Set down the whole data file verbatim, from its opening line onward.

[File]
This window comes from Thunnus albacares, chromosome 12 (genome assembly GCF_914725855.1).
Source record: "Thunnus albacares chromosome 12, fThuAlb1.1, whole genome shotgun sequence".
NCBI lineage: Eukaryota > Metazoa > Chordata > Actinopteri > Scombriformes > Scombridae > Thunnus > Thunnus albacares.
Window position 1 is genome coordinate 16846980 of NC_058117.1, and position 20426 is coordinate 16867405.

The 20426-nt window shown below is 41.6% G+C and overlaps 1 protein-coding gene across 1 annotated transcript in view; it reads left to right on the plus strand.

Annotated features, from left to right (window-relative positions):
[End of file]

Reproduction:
This window comes from Thunnus albacares, chromosome 12 (genome assembly GCF_914725855.1).
Source record: "Thunnus albacares chromosome 12, fThuAlb1.1, whole genome shotgun sequence".
NCBI lineage: Eukaryota > Metazoa > Chordata > Actinopteri > Scombriformes > Scombridae > Thunnus > Thunnus albacares.
Window position 1 is genome coordinate 16846980 of NC_058117.1, and position 20426 is coordinate 16867405.

The 20426-nt window shown below is 41.6% G+C and overlaps 1 protein-coding gene across 1 annotated transcript in view; it reads left to right on the plus strand.

Annotated features, from left to right (window-relative positions):